AQABA, Jordan — Police detained several suspects on Saturday as the hunt widened for the attackers who fired and supplied the rockets that narrowly missed a U.S. Navy ship anchored in the bay of this Red Sea port best known for beach vacations and Mideast summits.
Those arrested included Iraqis, Syrians, Egyptians and Jordanians, according to a Jordanian security official, who spoke on condition of anonymity because he was not authorized to comment publicly. He would not give the number of detainees.
Interior Minister Awni Yirfas told The Associated Press that security forces had found the launcher used to fire the three Katyusha rockets.
Police found four more rockets when they seized the launcher in a warehouse in an industrial zone on a hillside overlooking Aqaba, state TV reported Saturday. The four rockets were defused, the report said.
The newscast did not say whether anyone had been detained for Friday’s attack.
The Gulf of Aqaba, a narrow northern extension of the Red Sea, is bordered by Egypt, Israel, Jordan and Saudi Arabia with the frontiers of the four countries touching or within view of one another.
Extremists eye U.S. allies in region
A further outbreak of terrorism in the region would be particularly worrisome not only because of U.S. Navy targets in the area but also because Muslim extremists want to topple governments in Egypt, Saudi Arabia and Jordan — all longtime American allies. Egypt and Jordan have peace treaties with Israel.
The Abdullah Azzam Brigades — an al-Qaida-linked group that claimed responsibility for the bombings which killed at least 64 people at Sharm el-Sheik in July and 34 people at two other Egyptian resorts last October — said in an Internet statement that its fighters had fired the Katyushas, bolstering concerns that Islamic extremists had opened a new front in the region.
Authorities said the warehouse used to launch the notoriously inaccurate rockets had been rented days beforehand by four men carrying Iraqi and Egyptian identity papers.
The security official who disclosed Saturday’s arrests said an Iraqi detainee was suspected of taking part in the attack, but he cautioned against assuming the others arrested were equally involved.
A Jordanian soldier was killed and another wounded when one Katyusha flew across the bow of the USS Ashland and hit a warehouse used by the Americans to store goods headed to Iraq.
Two more rockets were fired toward Israel. One fell short and hit the wall of a Jordanian military hospital. The other landed close to Israel’s Eilat airport, lightly wounding a taxi driver.
Hunt for culprits
Police said Saturday they were searching for as many as six people — including one Syrian, Egyptians and Iraqis — who escaped in a vehicle with Kuwaiti license plates.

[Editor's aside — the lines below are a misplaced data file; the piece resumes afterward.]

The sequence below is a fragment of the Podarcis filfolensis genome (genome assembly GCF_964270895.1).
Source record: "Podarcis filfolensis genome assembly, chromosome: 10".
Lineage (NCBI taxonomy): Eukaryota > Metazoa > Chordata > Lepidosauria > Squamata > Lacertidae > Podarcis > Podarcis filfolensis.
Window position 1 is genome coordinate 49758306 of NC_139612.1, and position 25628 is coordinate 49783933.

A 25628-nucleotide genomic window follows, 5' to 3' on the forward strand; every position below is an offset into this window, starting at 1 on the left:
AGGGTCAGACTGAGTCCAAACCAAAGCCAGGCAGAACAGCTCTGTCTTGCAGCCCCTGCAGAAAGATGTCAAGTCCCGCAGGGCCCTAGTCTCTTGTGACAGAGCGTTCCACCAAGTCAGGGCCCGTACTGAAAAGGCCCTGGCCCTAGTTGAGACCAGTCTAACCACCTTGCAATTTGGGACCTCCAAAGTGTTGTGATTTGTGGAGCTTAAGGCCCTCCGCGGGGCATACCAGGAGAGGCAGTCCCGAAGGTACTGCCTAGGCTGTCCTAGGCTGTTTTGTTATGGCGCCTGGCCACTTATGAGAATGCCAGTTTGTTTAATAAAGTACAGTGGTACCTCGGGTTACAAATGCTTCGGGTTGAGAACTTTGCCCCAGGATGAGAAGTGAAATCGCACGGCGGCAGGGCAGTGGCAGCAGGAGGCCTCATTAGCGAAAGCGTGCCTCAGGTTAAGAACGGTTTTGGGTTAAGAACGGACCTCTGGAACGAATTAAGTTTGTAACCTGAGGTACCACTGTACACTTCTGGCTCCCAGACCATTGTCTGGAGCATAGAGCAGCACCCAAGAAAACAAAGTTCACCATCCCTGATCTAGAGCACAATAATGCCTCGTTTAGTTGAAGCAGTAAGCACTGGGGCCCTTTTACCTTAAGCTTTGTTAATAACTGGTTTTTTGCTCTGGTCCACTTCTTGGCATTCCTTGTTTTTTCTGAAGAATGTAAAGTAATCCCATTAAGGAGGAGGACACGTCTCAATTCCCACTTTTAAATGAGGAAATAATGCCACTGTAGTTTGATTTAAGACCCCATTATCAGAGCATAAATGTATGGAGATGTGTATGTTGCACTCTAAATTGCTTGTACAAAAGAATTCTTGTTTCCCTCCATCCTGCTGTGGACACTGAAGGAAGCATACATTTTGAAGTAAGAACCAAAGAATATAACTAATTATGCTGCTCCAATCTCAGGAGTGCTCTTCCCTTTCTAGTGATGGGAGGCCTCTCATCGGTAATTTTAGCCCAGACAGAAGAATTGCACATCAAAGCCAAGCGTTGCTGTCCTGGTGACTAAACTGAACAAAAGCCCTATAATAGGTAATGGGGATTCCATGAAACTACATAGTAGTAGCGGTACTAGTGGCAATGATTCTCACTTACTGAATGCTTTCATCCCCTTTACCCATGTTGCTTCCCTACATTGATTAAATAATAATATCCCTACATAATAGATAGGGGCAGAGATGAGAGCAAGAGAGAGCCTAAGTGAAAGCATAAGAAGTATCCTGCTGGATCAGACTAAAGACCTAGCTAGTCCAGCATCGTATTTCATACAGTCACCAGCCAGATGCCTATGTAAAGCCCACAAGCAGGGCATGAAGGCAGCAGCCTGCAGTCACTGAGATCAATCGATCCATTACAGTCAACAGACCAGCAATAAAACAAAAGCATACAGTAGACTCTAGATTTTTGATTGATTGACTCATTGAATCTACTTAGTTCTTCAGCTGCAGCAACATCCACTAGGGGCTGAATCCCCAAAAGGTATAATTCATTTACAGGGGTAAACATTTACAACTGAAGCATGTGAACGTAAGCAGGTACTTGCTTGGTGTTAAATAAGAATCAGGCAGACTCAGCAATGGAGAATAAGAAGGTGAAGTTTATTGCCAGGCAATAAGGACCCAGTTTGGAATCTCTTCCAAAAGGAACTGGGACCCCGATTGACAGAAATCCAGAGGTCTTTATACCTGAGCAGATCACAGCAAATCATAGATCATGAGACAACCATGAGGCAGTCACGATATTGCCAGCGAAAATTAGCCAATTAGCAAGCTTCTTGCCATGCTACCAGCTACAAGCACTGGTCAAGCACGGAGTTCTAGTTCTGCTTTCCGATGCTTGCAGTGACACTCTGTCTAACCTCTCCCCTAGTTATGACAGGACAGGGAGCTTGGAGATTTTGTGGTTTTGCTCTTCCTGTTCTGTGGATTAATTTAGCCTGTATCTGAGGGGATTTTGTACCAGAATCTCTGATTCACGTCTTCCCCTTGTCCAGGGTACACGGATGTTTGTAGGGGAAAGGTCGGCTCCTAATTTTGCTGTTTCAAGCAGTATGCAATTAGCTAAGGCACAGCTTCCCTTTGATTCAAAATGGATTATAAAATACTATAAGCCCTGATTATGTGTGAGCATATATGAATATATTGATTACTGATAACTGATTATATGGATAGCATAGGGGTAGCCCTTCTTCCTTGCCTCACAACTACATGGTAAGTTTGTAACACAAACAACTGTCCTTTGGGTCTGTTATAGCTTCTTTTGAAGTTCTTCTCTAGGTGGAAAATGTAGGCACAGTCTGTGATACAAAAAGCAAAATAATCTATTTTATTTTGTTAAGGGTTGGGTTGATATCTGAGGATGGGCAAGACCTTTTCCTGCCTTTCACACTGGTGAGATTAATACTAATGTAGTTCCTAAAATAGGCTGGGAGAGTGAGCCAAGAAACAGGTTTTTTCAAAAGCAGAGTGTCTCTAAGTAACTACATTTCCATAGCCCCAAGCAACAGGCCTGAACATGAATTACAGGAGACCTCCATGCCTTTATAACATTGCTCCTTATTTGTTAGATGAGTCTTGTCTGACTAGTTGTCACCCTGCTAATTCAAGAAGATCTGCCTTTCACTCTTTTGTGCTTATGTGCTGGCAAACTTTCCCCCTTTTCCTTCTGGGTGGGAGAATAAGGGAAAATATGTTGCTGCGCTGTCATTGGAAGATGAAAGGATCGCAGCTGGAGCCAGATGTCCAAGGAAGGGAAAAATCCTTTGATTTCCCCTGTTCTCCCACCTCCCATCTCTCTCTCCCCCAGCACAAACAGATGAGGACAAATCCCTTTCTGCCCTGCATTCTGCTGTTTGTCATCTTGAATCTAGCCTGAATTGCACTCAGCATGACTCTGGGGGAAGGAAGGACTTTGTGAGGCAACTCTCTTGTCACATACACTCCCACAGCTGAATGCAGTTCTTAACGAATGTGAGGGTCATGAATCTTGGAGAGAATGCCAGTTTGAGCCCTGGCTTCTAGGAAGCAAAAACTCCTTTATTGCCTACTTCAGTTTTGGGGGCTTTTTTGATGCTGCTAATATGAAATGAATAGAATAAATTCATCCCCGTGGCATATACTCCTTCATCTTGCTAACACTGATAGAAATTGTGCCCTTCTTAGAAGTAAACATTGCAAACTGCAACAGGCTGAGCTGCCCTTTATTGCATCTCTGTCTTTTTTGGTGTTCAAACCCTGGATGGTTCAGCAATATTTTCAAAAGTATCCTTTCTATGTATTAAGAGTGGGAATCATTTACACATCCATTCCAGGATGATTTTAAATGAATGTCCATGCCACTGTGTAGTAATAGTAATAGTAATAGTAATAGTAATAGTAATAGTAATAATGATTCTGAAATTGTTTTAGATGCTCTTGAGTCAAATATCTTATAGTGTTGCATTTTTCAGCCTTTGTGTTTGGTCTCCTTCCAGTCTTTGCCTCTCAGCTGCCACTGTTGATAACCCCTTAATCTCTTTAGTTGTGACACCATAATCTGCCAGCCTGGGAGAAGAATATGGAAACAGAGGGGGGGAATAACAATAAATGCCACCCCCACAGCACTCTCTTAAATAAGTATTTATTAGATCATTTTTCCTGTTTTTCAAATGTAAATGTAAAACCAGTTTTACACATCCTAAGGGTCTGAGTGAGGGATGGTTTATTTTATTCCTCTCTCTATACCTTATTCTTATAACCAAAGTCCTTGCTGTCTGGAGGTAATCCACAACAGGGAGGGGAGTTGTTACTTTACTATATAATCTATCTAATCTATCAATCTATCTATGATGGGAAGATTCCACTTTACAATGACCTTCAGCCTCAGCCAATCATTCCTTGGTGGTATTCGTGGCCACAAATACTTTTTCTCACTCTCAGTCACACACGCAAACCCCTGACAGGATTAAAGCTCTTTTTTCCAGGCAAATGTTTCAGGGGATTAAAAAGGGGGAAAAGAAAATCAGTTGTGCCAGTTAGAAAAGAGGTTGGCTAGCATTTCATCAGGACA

Security was tightened nationwide, including in the capital Amman, which has been the target of several failed al-Qaida terrorist plots — including one using chemicals in April 2004. Police at road blocks were stopping cars and checking identity papers. Pictures of suspects were distributed to border checkpoints.
Although the rockets missed the USS Ashland, the Navy decided to sail both of its ships out of Aqaba bay as a precaution. They had arrived earlier in the week for a military exercise with the Jordanian navy.
Where did rockets come from?
Jordan is trying to determine the source of the rockets, and how they were smuggled into the country, which has tight border security.
Lebanon’s Shiite Muslim militant group Hezbollah, which is backed by Syria and Iran, has thousands of Katyushas.
Doug Richardson, of the London-based Jane’s Defense Review, said the rockets have been widely copied from their original Russian design and modified by many countries, including those in eastern Europe and China.
Iran and Hezbollah would be “potential sources” of the weapon, he said in a telephone interview.
In Lebanon, a Hezbollah official declined to comment when asked about the group’s involvement.
In Syria, Elias Murad, chief editor of Al-Baath newspaper, mouthpiece of the country’s ruling Baath Party, said attempts to involve Damascus were “ridiculous because Katyusha rockets exist in two-thirds of the world.”
Hezbollah pounded Israel’s north with Katyusha rockets for two decades in a guerrilla war that ended with Israel’s pullout from southern Lebanon in 2000.
In Iraq, insurgents have used Katyusha rockets against U.S. military installations.
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